Letters

Letters 11-24-2014

Dangerous Votes You voted for Dr. Dan. Thanks!Rep. Benishek failed to cosponsor H.R. 601. It stops subsidies for big oil companies. He failed to cosponsor H.R. 1084. There is an exemption for hydraulic fracturing written into the Safe Drinking Water Act. H.R. 1084. It would require the contents of fracking fluids to be publicly disclosed to protect the public health.

Solar Is The Answer There have been many excellent letters about the need for our region, state and nation to take action on climate change. Now there is a viable solution to this ever-growing problem: Solar energy is the future.

Real Minimum Wage In 1966, a first class stamp cost 5 cents and minimum wage was $1.25. Today, a first class stamp is 49 cents, so federal minimum wage should be $11.25.

Doesn’t Seem Warmer I enjoy the “environmentalists” twisting themselves into pretzels trying to convince us that it is getting warmer. Sure it is... 

Home · Articles · News · Features · Advice from a recent grad
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Advice from a recent grad

Erin Cowell - August 11th, 2008
There are already back-to-school signs in the store windows. But for the first time in 19 years, I don’t have to pay attention to those signs – my God, 19 years. It’s hard not to pay attention.
Every year since I was five-years-old I would get the usual school supplies: pens, pencils, notebooks, calculator. I secretly loved school, even up to my last year in college. It was the idea of newness, a fresh start, anticipation, and all those cliques. It wasn’t just the social aspect – yes, new clothes made you feel like a rock star; but it was also the studiousness of it all. I felt motivated and older, more mature.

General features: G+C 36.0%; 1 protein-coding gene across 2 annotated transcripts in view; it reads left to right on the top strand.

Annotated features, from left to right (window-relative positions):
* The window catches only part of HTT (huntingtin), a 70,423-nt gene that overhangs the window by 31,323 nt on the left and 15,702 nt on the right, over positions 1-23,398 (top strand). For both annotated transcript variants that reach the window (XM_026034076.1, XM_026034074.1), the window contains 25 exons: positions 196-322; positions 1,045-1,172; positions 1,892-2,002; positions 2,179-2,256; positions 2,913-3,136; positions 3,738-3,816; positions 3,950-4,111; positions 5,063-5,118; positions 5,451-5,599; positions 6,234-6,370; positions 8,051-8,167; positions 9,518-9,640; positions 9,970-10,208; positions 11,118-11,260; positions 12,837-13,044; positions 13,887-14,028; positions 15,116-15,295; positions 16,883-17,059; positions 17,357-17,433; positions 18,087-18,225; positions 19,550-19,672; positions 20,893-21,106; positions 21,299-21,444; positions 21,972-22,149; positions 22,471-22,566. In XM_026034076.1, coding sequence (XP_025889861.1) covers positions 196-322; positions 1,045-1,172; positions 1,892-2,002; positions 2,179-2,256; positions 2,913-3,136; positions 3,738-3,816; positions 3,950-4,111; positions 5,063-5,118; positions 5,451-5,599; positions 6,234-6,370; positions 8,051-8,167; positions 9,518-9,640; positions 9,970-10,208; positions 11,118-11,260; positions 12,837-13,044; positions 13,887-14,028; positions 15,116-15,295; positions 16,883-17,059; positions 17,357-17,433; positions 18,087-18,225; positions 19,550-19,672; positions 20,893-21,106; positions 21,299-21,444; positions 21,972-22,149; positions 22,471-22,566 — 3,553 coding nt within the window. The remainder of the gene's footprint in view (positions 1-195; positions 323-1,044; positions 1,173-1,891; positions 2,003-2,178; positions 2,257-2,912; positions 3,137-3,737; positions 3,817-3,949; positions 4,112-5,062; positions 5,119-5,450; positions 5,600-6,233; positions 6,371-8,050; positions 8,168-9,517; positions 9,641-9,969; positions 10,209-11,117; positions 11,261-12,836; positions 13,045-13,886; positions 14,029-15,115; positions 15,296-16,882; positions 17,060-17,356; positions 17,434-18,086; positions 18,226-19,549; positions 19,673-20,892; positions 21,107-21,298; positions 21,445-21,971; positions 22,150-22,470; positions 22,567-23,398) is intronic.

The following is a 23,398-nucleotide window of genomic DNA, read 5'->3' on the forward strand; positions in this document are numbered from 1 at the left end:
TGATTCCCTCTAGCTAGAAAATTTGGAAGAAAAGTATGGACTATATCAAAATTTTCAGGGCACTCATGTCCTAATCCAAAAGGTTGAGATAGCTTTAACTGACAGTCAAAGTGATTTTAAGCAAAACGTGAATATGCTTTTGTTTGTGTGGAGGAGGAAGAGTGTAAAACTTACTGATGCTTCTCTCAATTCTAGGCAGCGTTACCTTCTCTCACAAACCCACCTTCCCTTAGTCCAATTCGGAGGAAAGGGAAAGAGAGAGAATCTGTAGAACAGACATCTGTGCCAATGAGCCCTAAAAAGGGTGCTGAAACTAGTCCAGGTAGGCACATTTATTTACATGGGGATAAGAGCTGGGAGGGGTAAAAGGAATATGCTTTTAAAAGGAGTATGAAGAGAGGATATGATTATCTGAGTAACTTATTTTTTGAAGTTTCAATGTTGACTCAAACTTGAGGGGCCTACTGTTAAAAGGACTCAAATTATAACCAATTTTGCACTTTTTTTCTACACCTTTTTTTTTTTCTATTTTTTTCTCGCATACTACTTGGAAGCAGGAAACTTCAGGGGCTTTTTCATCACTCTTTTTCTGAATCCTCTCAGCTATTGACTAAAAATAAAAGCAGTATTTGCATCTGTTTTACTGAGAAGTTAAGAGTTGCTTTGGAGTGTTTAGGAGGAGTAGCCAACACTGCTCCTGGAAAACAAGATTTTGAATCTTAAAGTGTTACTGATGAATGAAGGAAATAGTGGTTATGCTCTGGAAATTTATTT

Now, I can’t get that feeling any more. I suppose I could stay enrolled in school like it’s my job, but I couldn’t afford that. I could also crash classrooms, kind of like a wedding, but weirder.
But in the end, I feel better when I can look at my diploma and think, I will never have algebra homework EVER again.
Although I am “finished” with school, I can offer advice to those who still have to pay attention to the back-to-school signs. Keep in mind that I am not an expert, only a post-student citizen with personal experience.

AGE & WISDOM
Let’s start with the little guys – the ones who are ready to move past eating glue (but still secretly do underneath their desks). Yes, I’m talking to the junior high student. You probably think you know a lot, and you do. But you will never know more than the authority figures above you.
With age comes wisdom. The adults around you have made the same mistakes you have. Just do what your teachers, counselors, coaches, etc. tell you to do. You’ll be happy to learn that at a university, there is more of a collaborative learning process. Professors treat you more like a peer with the understanding you have a sincere interest in education. For now, deal with being treated “like a kid,” because at college, the expectations are a little higher. The more mature you are now, the more communication you’ll have with your professors – and maybe get an invite to grab a beer and discuss philosophy class with them.
Finally, pay attention to your school work. I cannot stress how important it is to know what you’re learning. The day I found out my seventh grade math teacher didn’t grade our homework, was the day I doomed myself to stumble in math – a subject I hate the most, today.
I actually cried after one intermediate algebra test my sophomore year at Northwestern Michigan College.
To the high school student: This is not the climax of your life. Don’t let it be. You’ve heard the old adage: “High school is the best years of your life.” I have seen this firsthand, coming from a graduating class of 52. Some of my classmates never saw past the town borders -- they only saw memories.
Enjoy high school as just another stage of life. You have great friends now, but you will meet some of the most amazing and interesting people on a college campus. Don’t be texting your high school friends at the back of philosophy class. Your future roommate could be sitting right next to you.

HOME OR AWAY?